10 Tips to Prevent Neck Pain

Neck pain is usually caused by injuries and sprains associated with the muscles, tendons, and ligaments around the cervical spine (upper part of the spine, or the neck), but it can also be caused by a cervical herniated disc or cervical stenosis.

Neck pain is most commonly caused by injuries and sprains to the soft tissue. Read more: Neck Pain Symptoms, Causes, and Diagnosis

Follow these 10 tips to protect your neck from injury:

  1. Sleep with a cervical pillow.
  2. Cervical pillows, or orthopedic pillows, are contoured to support the spaces under the head and neck with deeper depressions where the head lies and extra support under the neck. They help keep the neck in alignment with the spine.

  3. Sleep on your back.
  4. Sleeping on your back is the best position to let your entire spine rest comfortably. If you prefer to sleep on your side or on your stomach, make sure your pillow is not too high-around 4 to 6 inches thick. This will prevent your head and neck from turning unnaturally to either side.

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Cervical Herniated Disc VideoNeck pain could be caused by a cervical herniated disc. To learn more, watch: Cervical Herniated Disc Video
  1. Position your computer screen at eye level.
  2. Sit comfortably in your office chair in front of your computer and close your eyes. When you open them, your gaze should be directly in the middle of your computer screen. If it is not, use books or other items to adjust the screen height.

    Do not allow your head to drift forward over your shoulders. And don't forget to take frequent breaks—get up and move around at least every 30 minutes.

    For further reading on office ergonomics, see:

  3. Use a telephone headset.
  4. Be careful not to hold your phone between your ear and shoulder. A hands-free device is a great way to talk on the phone without being tempted to hold your phone incorrectly.

  5. Exercise your neck muscles.
  6. Keep your neck muscles strong by doing strengthening and stretching exercises frequently throughout the day. One of the simplest exercises to do often is the chin tuck exercise.

    This exercise helps strengthen the muscles that pull the head into alignment over the shoulders. It also stretches the scalene and suboccipital muscles.

    For a full description of how to do this exercise and others, see:

  7. Stay hydrated.
  8. The discs between the vertebrae in the spine are made mostly of water.

    Sip water throughout the day to stay hydrated, keeping the discs pliable and healthy. Ideally, try to drink 8 large glasses of water a day.

Poor Disc Hydration and DegenerationCervical discs are susceptible to degeneration over time due to loss of hydration. Learn more: Cervical Degenerative Disc Disease
  1. Carry weight evenly.
  2. A common mistake people make is carrying a heavy purse or a brief case on one side of their body. This causes the shoulders to become uneven, straining the muscles and causing pain.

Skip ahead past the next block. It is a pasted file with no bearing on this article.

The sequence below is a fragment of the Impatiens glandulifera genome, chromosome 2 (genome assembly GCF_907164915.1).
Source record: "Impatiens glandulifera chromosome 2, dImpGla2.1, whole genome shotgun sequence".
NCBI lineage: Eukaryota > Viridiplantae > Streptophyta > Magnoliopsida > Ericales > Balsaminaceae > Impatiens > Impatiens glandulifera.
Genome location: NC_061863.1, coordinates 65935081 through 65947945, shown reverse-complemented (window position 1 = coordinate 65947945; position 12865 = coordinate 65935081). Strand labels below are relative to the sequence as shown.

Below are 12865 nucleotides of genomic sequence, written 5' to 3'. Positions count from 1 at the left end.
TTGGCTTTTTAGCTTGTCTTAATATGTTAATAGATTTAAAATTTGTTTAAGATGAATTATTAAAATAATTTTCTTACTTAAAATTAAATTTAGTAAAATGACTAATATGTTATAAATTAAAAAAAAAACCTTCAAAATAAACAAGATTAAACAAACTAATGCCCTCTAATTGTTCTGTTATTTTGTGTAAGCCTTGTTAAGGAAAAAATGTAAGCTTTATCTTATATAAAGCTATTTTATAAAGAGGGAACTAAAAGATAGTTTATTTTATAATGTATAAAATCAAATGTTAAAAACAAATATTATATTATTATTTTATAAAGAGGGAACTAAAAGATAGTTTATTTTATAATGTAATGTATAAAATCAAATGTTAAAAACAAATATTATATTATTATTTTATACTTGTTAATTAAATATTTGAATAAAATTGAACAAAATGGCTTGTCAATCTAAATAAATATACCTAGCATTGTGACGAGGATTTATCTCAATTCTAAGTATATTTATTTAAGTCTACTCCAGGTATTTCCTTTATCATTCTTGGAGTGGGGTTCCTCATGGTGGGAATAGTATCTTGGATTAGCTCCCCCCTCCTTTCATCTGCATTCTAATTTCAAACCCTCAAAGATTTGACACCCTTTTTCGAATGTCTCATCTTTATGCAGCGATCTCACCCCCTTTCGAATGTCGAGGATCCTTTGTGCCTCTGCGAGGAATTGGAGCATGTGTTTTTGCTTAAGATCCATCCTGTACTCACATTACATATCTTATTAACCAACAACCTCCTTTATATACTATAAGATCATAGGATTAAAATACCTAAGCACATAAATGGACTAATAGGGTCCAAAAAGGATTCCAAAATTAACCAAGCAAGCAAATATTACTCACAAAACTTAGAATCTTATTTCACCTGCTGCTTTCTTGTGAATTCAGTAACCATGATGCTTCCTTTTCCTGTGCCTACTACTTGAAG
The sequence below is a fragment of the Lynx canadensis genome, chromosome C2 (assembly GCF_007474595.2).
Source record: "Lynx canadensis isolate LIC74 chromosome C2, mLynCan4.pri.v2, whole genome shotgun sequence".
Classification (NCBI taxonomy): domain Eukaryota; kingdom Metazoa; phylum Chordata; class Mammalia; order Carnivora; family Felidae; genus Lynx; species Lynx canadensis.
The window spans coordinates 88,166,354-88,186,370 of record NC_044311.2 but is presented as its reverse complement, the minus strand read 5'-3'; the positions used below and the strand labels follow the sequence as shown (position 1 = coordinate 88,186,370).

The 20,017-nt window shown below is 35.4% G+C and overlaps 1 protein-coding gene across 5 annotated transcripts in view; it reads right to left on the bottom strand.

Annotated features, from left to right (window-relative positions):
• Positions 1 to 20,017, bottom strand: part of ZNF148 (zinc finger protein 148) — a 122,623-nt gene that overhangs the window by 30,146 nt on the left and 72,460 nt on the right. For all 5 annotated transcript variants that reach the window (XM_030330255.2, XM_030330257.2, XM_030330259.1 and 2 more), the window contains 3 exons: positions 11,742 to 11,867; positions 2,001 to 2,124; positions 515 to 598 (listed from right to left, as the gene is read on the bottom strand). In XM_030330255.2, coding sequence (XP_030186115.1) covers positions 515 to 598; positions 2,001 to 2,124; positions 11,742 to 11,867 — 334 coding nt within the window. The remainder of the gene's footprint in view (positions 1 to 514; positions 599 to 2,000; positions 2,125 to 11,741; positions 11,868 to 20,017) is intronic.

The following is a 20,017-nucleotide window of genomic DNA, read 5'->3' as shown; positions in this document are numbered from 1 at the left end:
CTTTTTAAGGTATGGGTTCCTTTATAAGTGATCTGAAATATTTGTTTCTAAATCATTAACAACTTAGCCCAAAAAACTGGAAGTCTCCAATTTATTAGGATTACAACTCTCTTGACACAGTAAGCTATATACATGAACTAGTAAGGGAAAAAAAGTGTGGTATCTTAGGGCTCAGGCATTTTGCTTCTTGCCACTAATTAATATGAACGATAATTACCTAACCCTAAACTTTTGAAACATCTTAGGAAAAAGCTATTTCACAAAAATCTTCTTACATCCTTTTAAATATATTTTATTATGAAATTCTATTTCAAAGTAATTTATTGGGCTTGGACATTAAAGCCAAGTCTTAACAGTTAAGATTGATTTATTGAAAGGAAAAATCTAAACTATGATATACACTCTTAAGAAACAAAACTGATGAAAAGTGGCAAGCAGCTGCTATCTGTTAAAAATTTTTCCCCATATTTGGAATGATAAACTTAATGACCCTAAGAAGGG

Take only your essentials in your purse or briefcase, and make an effort to keep your shoulders level at all times when you carry it. Consider using a backpack that distributes weight evenly across the shoulders.

  3. Maintain proper posture.
  4. Poor posture can cause neck pain by straining muscles and ligaments that support the neck, resulting in injury over time.

    The head-and-shoulders-forward posture is the most common example of poor posture that contributes to neck pain. This occurs when the neck slants forward, placing the head in front of the shoulders.

    This posture causes the upper back to slump forward as well, placing a strain on the entire spine.

  5. Relieve trigger-point pain.
  6. Irritation to the facet joints of the lower cervical vertebrae can result in muscle trigger point pains. Trigger points are small knots in the muscle or fascia that can lead to pain. There are certain massages you can do yourself to work these trigger points and lessen the pain. See Trigger Point Exercises for Neck Pain for a description of these exercises.

  7. Prevent whiplash.
  8. Whiplash occurs when people are rear-ended in their vehicles. The best way to protect yourself from a whiplash injury is to drive a car with a highly rated head restraint. Adjust the head restraint by following the owner’s manual.

    Always practice defensive driving: When stopped in traffic, check your rear-view mirror to make sure no one is speeding up behind you. Have an escape route planned (usually the shoulder of the road) so you know where you will go if you do notice someone speeding up behind you.

Bonus tip: Stay educated.

We realize you can’t prevent all neck pain from ever occurring, but hopefully these tips will help you stay as healthy as possible. We have many pages on our website all about preventing, diagnosing, and treating neck pain.

Learn more:

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